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How devolution is changing the UK, and what it means for your business


The push towards devolution inevitably gets less attention now than it did in the pre-Brexit age. But on the ground, significant change is taking place in how parts of England are governed.

Devolution has been a prominent item on the agenda for UK governments in the past two decades. Building on the successful transfer of powers to governments in Scotland, Wales and Northern Ireland, many areas in the UK now operate as ‘combined authorities’, in which local authorities pool resources and gain control over transport, policing, planning and housing. 

In May, six areas held elections for so-called Metro Mayors, who determine the overall strategy for that particular region.

These were Cambridgeshire and Peterborough, Greater Manchester, Liverpool City Region, Tees Valley, West Midlands and the West of England. Sheffield City Region will hold elections in 2018, while a further two combined authorities – North East and West Yorkshire – have no directly elected Mayor. The formation of combined authorities is also proposed for Cheshire and Warrington, the Heart of the South West, and Dorset. 

Alongside this, a number of ‘unitary authorities’ have chosen to scrap the old county, district and city council models and create a single-tier system. Cornwall, Wiltshire and Shropshire have done this, and Oxfordshire and Buckinghamshire are taking steps to do the same.

Despite this progress in handing over more responsibility to regions, there is a sense that devolution as a concept could be losing momentum. According to research by PwC in 2016, just 20 per cent of chief executives and council leaders felt confident that local government would have more powers and responsibilities by 2020, down from 33 per cent in 2015.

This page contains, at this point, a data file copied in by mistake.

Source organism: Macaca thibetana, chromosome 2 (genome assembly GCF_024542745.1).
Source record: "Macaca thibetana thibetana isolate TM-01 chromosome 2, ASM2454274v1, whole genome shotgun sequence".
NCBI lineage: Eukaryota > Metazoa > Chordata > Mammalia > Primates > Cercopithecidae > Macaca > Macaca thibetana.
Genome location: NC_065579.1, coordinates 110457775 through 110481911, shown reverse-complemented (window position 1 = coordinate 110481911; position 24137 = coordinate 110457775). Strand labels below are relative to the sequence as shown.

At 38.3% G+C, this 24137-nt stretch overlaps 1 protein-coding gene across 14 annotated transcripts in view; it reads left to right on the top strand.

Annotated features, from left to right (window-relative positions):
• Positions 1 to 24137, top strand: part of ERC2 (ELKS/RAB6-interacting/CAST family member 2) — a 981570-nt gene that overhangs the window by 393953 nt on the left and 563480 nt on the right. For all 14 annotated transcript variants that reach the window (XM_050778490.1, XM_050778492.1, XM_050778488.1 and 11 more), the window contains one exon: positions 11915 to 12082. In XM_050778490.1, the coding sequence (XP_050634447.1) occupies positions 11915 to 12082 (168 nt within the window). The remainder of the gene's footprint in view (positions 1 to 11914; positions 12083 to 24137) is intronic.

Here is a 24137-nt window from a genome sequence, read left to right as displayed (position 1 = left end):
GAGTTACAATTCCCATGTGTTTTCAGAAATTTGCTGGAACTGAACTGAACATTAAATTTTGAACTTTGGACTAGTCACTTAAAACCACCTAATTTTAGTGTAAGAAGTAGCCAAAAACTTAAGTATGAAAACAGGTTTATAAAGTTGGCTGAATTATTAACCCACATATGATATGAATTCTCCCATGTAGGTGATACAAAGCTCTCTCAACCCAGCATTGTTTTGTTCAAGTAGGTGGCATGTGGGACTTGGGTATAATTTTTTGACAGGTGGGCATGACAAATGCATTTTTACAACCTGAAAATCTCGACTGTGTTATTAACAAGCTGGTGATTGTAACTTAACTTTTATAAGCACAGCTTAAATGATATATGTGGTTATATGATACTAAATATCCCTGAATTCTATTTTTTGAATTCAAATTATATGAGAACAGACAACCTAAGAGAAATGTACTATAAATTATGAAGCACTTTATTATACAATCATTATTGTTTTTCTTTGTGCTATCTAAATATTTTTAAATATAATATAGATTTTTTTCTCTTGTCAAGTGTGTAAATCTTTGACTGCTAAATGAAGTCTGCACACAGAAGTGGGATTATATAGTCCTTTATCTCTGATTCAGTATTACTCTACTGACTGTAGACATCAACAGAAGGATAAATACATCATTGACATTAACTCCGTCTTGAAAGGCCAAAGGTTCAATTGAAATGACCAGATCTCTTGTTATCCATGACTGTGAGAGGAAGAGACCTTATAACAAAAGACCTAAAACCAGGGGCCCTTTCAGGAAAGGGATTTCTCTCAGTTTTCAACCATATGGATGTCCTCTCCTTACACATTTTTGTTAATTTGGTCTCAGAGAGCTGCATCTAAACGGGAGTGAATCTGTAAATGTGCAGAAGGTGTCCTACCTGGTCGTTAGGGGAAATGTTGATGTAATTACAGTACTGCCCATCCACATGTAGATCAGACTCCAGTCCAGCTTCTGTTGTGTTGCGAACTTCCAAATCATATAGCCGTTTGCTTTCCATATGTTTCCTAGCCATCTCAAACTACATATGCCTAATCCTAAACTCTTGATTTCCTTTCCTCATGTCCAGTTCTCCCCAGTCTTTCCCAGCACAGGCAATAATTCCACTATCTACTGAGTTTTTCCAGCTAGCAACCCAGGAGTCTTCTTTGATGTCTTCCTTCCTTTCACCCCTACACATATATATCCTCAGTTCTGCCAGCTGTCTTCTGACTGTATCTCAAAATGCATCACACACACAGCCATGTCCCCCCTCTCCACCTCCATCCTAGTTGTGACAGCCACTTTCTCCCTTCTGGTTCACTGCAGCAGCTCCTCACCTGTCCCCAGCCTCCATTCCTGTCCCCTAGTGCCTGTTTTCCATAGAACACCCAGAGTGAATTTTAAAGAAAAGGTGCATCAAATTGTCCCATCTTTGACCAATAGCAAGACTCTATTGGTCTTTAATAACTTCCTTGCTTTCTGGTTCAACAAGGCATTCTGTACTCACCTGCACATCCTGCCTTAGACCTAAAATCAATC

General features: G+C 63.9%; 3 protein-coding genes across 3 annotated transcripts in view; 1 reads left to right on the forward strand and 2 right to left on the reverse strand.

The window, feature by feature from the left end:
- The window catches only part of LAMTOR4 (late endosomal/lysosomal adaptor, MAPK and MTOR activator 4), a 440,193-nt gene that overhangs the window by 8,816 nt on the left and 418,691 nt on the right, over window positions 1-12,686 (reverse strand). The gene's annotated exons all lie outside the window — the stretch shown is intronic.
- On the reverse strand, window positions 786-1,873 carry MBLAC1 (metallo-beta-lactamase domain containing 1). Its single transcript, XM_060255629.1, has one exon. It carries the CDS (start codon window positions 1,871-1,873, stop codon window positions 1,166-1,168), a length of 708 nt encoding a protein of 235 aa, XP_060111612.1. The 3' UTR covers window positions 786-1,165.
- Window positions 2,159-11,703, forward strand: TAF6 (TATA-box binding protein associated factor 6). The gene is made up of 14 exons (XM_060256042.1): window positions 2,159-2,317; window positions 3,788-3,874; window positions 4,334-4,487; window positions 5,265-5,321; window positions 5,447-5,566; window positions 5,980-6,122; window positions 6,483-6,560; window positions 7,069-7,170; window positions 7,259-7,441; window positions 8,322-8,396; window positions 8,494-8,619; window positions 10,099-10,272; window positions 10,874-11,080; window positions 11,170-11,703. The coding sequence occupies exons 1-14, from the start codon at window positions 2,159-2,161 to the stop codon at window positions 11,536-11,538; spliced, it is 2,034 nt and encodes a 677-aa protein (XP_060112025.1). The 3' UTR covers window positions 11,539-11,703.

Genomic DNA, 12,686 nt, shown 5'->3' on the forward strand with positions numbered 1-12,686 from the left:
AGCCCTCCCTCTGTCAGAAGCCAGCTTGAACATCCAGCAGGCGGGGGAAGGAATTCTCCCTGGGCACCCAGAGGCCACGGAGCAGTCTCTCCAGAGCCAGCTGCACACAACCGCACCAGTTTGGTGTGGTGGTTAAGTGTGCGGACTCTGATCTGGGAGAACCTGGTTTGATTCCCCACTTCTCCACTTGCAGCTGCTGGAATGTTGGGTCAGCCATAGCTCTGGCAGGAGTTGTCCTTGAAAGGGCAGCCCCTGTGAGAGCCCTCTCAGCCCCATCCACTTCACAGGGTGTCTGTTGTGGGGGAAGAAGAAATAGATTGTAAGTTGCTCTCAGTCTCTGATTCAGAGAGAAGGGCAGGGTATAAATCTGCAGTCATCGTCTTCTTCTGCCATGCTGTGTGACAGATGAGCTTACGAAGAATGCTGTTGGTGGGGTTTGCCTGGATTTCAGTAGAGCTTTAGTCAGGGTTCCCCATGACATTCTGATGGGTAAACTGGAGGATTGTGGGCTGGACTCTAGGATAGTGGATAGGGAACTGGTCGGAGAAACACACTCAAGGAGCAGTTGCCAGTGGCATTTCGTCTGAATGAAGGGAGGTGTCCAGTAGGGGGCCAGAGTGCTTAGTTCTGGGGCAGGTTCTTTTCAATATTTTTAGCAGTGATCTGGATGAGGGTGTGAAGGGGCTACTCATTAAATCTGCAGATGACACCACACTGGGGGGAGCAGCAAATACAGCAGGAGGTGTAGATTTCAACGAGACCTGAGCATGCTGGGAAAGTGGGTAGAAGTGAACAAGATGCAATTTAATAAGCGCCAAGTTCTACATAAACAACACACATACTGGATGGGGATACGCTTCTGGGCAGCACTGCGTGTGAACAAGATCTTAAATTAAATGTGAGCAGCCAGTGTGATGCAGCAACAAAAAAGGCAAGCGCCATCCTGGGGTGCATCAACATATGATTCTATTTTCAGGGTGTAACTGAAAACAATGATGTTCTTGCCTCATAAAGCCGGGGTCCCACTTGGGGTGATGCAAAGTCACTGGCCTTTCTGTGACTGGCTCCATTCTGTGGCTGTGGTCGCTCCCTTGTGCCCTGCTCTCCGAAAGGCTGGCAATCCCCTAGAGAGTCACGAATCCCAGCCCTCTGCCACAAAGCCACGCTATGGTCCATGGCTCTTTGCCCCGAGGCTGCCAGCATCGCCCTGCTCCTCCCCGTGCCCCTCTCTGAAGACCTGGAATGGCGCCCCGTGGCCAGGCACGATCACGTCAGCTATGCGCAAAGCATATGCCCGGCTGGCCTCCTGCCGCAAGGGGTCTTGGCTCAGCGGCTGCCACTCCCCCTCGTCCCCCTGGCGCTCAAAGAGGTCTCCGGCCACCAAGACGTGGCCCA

Furthermore, while 69 per cent believe they will be part of a combined authority by 2020, only 36 per cent believe their anticipated combined authority will be overseen by an elected Mayor.


Devolution started in earnest in 1997, when a referendum led to the creation of the Scottish Parliament. The new Government took control of a range of powers including economic development, education, health and housing, with more following in 2012.

The aftermath of the 2014 independence referendum saw the establishment of the Smith Commission, which led to the new Scotland Act in 2016. This devolved significant new powers to Scotland, including additional controls over income tax, welfare and employment programmes.


Created in 1998 after the referendum, the National Assembly for Wales now has primary law-making powers and, in 2014, won tax-raising powers in areas such as stamp duty.

The Wales Act of 2017 will move the arrangement to a similar one to Scotland’s, outlining a number of reserved powers with the Assembly controlling everything else, including the ability to set income tax and determine policy around roads, energy and equality. Opponents argue the assembly could end up with fewer, rather than more, powers

Northern Ireland

The 1998 referendum, held over the Good Friday Agreement, saw the creation of the Northern Ireland Assembly, with Government powers divided into transferred, reserved and excepted powers.

Aside from taxation and defence, the Assembly has power over most areas, including employment law and policing/justice. The devolution process itself has worked well; however, local political pressures have seen the Assembly suspended on several occasions since 1998, including earlier this year, pending the outcome of ongoing talks